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Time-resolved quantifikation of centrosomes by automated image analysis suggests limiting component to set centrosome size in C. elegans embryos [Elektronische Ressource] / eingereicht von Steffen Jaensch

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127 pages
T I M E - R E S O LV E D Q U A N T I F I C AT I O N O F C E N T R O S O M E SB Y A U T O M AT E D I M A G E A N A LY S I SS U G G E S T S L I M I T I N G C O M P O N E N TT O S E T C E N T R O S O M E S I Z E I N C . E L E G A N S E M B RY O SdissertationS T E F F E N J A E N S C HiiT I M E - R E S O LV E D Q U A N T I F I C AT I O N O F C E N T R O S O M E SB Y A U T O M AT E D I M A G E A N A LY S I SS U G G E S T S L I M I T I N G C O M P O N E N TT O S E T C E N T R O S O M E S I Z E I N C . E L E G A N S E M B RY O Sdissertationzur Erlangung des akademischen Grades Doktor rerum naturalium (Dr. rer. nat.)vorgelegt an derTechnischen Universität DresdenFakultät Informatikeingereicht vonDiplom-Informatiker Steffen Jaenschgeboren am 21. Juni 1980 in RüdersdorfGutachter: Prof. Dr. Michael Schroeder (TU Dresden, Fakultät Informatik)Dr. Eugene W. Myers (Janelia Farm Research Campus, USA)Tag der Verteidigung: 02. Dezember 2010Dresden im September 2010Steffen Jaensch: Time-Resolved Quantification of Centrosomes by Automated ImageAnalysis Suggests Limiting Component to Set Centrosome Size in C. Elegans Em-bryos, Dissertation, September 2010To my familyviA B S T R A C TThe centrosome is a dynamic organelle found in all animal cells that serves asa microtubule organizing center during cell division.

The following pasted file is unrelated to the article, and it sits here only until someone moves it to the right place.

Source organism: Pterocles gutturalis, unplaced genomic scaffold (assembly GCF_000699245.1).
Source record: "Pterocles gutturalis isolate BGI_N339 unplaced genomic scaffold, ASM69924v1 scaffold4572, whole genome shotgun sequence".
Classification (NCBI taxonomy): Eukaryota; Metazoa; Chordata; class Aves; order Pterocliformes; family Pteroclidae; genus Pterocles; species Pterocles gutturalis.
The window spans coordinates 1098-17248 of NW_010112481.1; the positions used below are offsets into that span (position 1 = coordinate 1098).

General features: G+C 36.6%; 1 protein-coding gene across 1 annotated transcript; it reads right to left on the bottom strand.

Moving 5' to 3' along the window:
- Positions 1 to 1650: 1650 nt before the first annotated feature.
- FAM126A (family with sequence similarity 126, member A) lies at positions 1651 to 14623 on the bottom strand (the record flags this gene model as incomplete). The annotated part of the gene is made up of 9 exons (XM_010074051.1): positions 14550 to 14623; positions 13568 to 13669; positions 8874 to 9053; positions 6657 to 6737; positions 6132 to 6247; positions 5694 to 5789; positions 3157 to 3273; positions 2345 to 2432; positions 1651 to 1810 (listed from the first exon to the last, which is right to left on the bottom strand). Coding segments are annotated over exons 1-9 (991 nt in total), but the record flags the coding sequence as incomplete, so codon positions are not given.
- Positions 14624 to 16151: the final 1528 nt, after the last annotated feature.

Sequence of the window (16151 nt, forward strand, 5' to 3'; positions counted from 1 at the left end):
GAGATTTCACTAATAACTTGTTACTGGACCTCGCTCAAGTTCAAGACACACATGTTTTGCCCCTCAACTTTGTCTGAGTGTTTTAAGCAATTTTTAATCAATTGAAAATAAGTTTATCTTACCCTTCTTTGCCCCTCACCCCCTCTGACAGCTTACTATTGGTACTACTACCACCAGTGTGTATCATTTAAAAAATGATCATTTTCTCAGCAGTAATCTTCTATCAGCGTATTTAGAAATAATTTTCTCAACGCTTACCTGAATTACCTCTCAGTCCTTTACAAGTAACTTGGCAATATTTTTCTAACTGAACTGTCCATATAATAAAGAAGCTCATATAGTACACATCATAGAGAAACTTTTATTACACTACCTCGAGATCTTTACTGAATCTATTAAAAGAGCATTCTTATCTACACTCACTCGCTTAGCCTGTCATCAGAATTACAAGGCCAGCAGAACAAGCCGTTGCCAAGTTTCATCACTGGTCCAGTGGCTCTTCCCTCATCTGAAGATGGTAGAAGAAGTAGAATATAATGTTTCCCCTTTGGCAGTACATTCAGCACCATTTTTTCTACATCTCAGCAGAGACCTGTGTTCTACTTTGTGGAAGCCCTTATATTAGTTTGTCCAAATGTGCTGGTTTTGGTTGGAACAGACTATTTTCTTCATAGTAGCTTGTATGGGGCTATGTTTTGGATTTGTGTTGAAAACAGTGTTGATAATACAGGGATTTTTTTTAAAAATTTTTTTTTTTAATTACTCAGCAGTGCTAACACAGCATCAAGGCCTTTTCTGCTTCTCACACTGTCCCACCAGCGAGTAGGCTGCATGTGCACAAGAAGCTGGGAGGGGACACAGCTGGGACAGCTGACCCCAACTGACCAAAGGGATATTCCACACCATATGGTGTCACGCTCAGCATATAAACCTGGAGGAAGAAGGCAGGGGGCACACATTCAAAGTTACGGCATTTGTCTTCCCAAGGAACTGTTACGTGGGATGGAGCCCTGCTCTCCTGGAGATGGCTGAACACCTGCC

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T I M E  R E S O LV E D Q U A N T I F I C AT I O N O F C E N T R O S O M E S B Y A U T O M AT E D I M A G E A N A LY S I S S U G G E S T S L I M I T I N G C O M P O N E N T T O S E T C E N T R O S O M E S I Z E I NE L E G A N SC . E M B R Y O S
dissertation
S T E F F E N J A E N S C H
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T I M E  R E S O LV E D Q U A N T I F I C AT I O N O F C E N T R O S O M E S B Y A U T O M AT E D I M A G E A N A LY S I S S U G G E S T S L I M I T I N G C O M P O N E N T T O S E T C E N T R O S O M E S I Z E I NC . E L E G A N SE M B R Y O S
dissertation
zur Erlangung des akademischen Grades Doktor rerum naturalium (Dr. rer. nat.)
Gutachter: